As soon as the sun rose on Friday mornings over Harare, Zimbabwe, my husband, kids and I would pile into a small plane and fly to the crystal-clear waters and pristine sandy beaches of the idyllic island of Magaruque, off the coast of Mozambique.
There wasn’t much on this island, other than a charming lodge. Still, it was our Shabbat home when we lived in Harare in the mid-90’s. We’d set out having stocked the plane with the necessary ingredients and some pre-prepared foods, including roska (our sweet Sabbath bread), bourekitas (our beloved savory pies) and wine. We would also take our Sephardic Shabbat candles — a cork topped with a cotton wick floating in a glass filled with a thick layer of oil — which is the customary on Rhodes where my family is from.
As soon as we landed on the short airstrip, my husband would immediately take off in his fishing boat. I can vividly recall the one Friday when he returned at noon with an extraordinary catch of grouper and red snapper. I wasted no time. With my shallow Le Creuset large casserole I got to work preparing the Sephardic fish stew, peshkado abafado, that harks back to the cuisine of the Jews of medieval Spain. After their expulsion in 1492 and subsequent migration of some to Rhodes and Turkey, which was then part of the Ottoman Empire, the dish evolved to yuvetch — a flavorful fish stewed in a fresh tomato sauce with thickly sliced potatoes. For this Shabbat I sprinkled toasted pine nuts and black olives and a dash of cumin — the favorite spice of Rhodes — for a festive touch.
As I cooked, a family of Italian guests staying at the lodge were lured by the evocative aromas from the kitchen and requested that they too have the same meal that evening. That was the start of my first resort Shabbat. I worked with the manager and staff of the lodge in the early afternoon to create a memorable meal.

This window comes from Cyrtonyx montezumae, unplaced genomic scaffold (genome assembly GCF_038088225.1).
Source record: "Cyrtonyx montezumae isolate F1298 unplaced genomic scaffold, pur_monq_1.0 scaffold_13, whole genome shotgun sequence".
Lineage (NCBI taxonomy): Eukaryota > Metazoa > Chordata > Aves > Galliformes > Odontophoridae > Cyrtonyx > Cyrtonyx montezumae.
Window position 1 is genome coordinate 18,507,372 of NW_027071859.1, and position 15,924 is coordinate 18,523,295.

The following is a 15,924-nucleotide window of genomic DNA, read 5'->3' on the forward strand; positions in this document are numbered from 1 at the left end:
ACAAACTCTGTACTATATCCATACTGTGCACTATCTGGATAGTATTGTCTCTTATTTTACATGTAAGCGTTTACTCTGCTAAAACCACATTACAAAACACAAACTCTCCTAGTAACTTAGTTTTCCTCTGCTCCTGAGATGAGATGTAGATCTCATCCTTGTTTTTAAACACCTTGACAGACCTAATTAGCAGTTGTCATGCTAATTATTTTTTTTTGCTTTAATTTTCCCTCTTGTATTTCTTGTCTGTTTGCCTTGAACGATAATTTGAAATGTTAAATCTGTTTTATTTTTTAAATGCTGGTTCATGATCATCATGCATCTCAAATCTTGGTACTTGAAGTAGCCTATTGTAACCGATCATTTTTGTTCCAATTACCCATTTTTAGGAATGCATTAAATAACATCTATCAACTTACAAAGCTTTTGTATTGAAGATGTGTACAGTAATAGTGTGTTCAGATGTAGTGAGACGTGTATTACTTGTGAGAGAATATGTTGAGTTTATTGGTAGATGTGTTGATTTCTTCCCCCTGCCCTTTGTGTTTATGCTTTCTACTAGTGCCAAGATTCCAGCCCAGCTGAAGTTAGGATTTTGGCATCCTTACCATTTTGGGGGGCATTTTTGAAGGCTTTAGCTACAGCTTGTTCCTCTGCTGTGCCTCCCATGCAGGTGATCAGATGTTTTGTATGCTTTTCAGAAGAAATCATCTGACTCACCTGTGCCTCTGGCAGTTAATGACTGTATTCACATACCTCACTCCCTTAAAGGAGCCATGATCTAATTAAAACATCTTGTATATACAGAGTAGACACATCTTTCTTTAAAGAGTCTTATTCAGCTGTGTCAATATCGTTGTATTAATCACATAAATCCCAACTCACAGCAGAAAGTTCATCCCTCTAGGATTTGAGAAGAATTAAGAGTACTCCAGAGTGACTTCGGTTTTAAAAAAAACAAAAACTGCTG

To accompany the fish I prepared a vegetable dish called bamia, using fresh young okra, which grows prolifically in Zimbabwe, known locally as derere. True to the Rhodesli tradition, I slow-cooked the green pods in a fresh tomato, onion and garlic sauce, which is also absolutely delicious served at room temperature. To go with this dish I made a wholesome typical Sephardic rice pilaf laden with golden chickpeas called arroz de garvansos. All these were served with a black-eyed bean salad, salata de fijones, doused in vinaigrette, topped with hard-boiled eggs, then sprinkled with lots of fresh parsley and dill.
For dessert we baked a moist almond cake made with puréed naartjie (the South African word for clementine) that grows in abundance in the Mazoe Citrus estates on the outskirts of Harare. This cake has its roots in Moorish Spain where our ancestors made the iconic pan d’Espanya, an orange sponge cake made from the bitter Seville oranges.
Just before setting the Shabbat table I also made a light and fragrant rice-flour and rose water-scented milk pudding, dusted with cinnamon called sutlach which I served with diced paw-paw (papaya) from the island.